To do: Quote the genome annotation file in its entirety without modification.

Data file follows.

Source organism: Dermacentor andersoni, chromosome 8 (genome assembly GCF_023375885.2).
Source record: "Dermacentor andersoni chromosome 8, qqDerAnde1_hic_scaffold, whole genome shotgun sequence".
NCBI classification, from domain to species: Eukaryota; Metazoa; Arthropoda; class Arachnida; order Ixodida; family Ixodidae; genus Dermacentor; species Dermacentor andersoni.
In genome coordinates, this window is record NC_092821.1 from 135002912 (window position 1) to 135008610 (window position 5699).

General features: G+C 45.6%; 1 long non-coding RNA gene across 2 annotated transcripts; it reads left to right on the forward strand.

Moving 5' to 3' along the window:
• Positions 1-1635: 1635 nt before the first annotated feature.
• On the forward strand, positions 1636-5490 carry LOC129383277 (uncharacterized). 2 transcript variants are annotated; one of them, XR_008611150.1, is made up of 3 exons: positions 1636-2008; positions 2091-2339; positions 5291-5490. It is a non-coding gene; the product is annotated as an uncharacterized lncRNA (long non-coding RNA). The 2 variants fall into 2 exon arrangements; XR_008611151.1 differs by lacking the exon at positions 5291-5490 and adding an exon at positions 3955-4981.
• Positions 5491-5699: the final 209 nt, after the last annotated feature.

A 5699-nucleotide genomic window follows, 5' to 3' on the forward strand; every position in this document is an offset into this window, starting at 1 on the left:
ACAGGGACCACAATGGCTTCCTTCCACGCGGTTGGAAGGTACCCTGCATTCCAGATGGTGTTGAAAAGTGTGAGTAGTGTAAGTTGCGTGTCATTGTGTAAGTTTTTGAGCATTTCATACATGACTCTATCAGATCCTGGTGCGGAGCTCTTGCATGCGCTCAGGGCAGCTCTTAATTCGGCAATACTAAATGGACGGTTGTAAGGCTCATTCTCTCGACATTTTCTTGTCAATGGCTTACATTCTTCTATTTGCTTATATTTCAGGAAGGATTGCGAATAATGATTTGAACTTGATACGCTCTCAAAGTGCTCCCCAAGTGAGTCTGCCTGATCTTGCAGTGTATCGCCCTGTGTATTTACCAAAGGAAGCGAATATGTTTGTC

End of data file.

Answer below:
Source organism: Dermacentor andersoni, chromosome 8 (genome assembly GCF_023375885.2).
Source record: "Dermacentor andersoni chromosome 8, qqDerAnde1_hic_scaffold, whole genome shotgun sequence".
NCBI classification, from domain to species: Eukaryota; Metazoa; Arthropoda; class Arachnida; order Ixodida; family Ixodidae; genus Dermacentor; species Dermacentor andersoni.
In genome coordinates, this window is record NC_092821.1 from 135002912 (window position 1) to 135008610 (window position 5699).

General features: G+C 45.6%; 1 long non-coding RNA gene across 2 annotated transcripts; it reads left to right on the forward strand.

Moving 5' to 3' along the window:
• Positions 1-1635: 1635 nt before the first annotated feature.
• On the forward strand, positions 1636-5490 carry LOC129383277 (uncharacterized). 2 transcript variants are annotated; one of them, XR_008611150.1, is made up of 3 exons: positions 1636-2008; positions 2091-2339; positions 5291-5490. It is a non-coding gene; the product is annotated as an uncharacterized lncRNA (long non-coding RNA). The 2 variants fall into 2 exon arrangements; XR_008611151.1 differs by lacking the exon at positions 5291-5490 and adding an exon at positions 3955-4981.
• Positions 5491-5699: the final 209 nt, after the last annotated feature.

A 5699-nucleotide genomic window follows, 5' to 3' on the forward strand; every position in this document is an offset into this window, starting at 1 on the left:
ACAGGGACCACAATGGCTTCCTTCCACGCGGTTGGAAGGTACCCTGCATTCCAGATGGTGTTGAAAAGTGTGAGTAGTGTAAGTTGCGTGTCATTGTGTAAGTTTTTGAGCATTTCATACATGACTCTATCAGATCCTGGTGCGGAGCTCTTGCATGCGCTCAGGGCAGCTCTTAATTCGGCAATACTAAATGGACGGTTGTAAGGCTCATTCTCTCGACATTTTCTTGTCAATGGCTTACATTCTTCTATTTGCTTATATTTCAGGAAGGATTGCGAATAATGATTTGAACTTGATACGCTCTCAAAGTGCTCCCCAAGTGAGTCTGCCTGATCTTGCAGTGTATCGCCCTGTGTATTTACCAAAGGAAGCGAATATGTTTGTC